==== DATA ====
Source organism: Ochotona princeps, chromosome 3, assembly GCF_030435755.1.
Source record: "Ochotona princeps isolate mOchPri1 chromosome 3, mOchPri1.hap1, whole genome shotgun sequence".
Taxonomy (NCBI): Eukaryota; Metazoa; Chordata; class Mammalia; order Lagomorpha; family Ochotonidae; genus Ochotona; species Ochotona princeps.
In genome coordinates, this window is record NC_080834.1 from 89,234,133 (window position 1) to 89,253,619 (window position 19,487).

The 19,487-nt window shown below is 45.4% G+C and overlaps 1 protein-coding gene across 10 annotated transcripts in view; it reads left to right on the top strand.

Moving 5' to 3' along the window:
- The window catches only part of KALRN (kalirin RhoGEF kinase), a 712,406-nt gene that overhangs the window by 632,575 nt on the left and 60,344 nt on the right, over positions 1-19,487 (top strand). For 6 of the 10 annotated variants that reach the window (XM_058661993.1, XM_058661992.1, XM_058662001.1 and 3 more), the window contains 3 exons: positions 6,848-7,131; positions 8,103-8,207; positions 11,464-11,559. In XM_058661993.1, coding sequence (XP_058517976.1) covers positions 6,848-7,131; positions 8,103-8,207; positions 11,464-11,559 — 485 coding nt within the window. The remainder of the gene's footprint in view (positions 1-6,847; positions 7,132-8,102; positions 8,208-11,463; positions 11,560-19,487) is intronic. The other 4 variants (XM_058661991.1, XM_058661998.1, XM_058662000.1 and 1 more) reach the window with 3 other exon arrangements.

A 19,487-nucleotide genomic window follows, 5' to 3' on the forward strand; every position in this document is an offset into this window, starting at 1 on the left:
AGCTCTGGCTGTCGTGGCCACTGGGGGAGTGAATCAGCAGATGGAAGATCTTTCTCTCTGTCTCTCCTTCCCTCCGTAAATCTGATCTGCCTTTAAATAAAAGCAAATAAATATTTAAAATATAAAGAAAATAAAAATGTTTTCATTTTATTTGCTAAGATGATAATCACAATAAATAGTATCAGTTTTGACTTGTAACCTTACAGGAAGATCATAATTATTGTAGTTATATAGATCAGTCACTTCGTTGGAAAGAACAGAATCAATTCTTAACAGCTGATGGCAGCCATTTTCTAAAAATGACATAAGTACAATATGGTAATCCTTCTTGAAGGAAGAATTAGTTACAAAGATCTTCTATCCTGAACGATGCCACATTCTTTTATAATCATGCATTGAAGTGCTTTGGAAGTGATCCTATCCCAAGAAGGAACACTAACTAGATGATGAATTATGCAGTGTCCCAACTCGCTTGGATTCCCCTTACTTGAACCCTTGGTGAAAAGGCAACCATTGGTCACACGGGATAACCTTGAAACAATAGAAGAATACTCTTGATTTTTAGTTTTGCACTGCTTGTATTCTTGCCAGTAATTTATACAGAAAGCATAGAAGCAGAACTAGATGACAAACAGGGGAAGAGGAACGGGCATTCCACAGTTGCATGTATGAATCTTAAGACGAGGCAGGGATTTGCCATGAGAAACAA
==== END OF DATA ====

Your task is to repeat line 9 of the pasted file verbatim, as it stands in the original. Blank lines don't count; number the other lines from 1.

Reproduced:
AGCTCTGGCTGTCGTGGCCACTGGGGGAGTGAATCAGCAGATGGAAGATCTTTCTCTCTGTCTCTCCTTCCCTCCGTAAATCTGATCTGCCTTTAAATAAAAGCAAATAAATATTTAAAATATAAAGAAAATAAAAATGTTTTCATTTTATTTGCTAAGATGATAATCACAATAAATAGTATCAGTTTTGACTTGTAACCTTACAGGAAGATCATAATTATTGTAGTTATATAGATCAGTCACTTCGTTGGAAAGAACAGAATCAATTCTTAACAGCTGATGGCAGCCATTTTCTAAAAATGACATAAGTACAATATGGTAATCCTTCTTGAAGGAAGAATTAGTTACAAAGATCTTCTATCCTGAACGATGCCACATTCTTTTATAATCATGCATTGAAGTGCTTTGGAAGTGATCCTATCCCAAGAAGGAACACTAACTAGATGATGAATTATGCAGTGTCCCAACTCGCTTGGATTCCCCTTACTTGAACCCTTGGTGAAAAGGCAACCATTGGTCACACGGGATAACCTTGAAACAATAGAAGAATACTCTTGATTTTTAGTTTTGCACTGCTTGTATTCTTGCCAGTAATTTATACAGAAAGCATAGAAGCAGAACTAGATGACAAACAGGGGAAGAGGAACGGGCATTCCACAGTTGCATGTATGAATCTTAAGACGAGGCAGGGATTTGCCATGAGAAACAA